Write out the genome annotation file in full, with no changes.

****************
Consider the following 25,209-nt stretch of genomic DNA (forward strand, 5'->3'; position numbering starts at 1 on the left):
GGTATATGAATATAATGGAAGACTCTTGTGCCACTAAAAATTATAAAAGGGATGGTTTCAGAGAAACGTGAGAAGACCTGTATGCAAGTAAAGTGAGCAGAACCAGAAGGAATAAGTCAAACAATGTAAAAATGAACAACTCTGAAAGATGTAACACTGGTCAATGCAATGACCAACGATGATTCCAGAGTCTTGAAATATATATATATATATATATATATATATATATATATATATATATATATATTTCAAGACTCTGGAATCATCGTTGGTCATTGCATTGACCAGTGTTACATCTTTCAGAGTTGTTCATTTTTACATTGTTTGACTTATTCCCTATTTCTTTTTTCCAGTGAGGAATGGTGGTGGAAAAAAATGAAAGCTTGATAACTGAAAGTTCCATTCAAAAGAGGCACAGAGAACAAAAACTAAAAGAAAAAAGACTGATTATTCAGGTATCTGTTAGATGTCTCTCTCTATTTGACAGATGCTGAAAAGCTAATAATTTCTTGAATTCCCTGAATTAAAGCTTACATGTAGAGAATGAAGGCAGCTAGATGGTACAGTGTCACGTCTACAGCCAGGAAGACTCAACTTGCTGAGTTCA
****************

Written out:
Consider the following 25,209-nt stretch of genomic DNA (forward strand, 5'->3'; position numbering starts at 1 on the left):
GGTATATGAATATAATGGAAGACTCTTGTGCCACTAAAAATTATAAAAGGGATGGTTTCAGAGAAACGTGAGAAGACCTGTATGCAAGTAAAGTGAGCAGAACCAGAAGGAATAAGTCAAACAATGTAAAAATGAACAACTCTGAAAGATGTAACACTGGTCAATGCAATGACCAACGATGATTCCAGAGTCTTGAAATATATATATATATATATATATATATATATATATATATATATATATATATTTCAAGACTCTGGAATCATCGTTGGTCATTGCATTGACCAGTGTTACATCTTTCAGAGTTGTTCATTTTTACATTGTTTGACTTATTCCCTATTTCTTTTTTCCAGTGAGGAATGGTGGTGGAAAAAAATGAAAGCTTGATAACTGAAAGTTCCATTCAAAAGAGGCACAGAGAACAAAAACTAAAAGAAAAAAGACTGATTATTCAGGTATCTGTTAGATGTCTCTCTCTATTTGACAGATGCTGAAAAGCTAATAATTTCTTGAATTCCCTGAATTAAAGCTTACATGTAGAGAATGAAGGCAGCTAGATGGTACAGTGTCACGTCTACAGCCAGGAAGACTCAACTTGCTGAGTTCA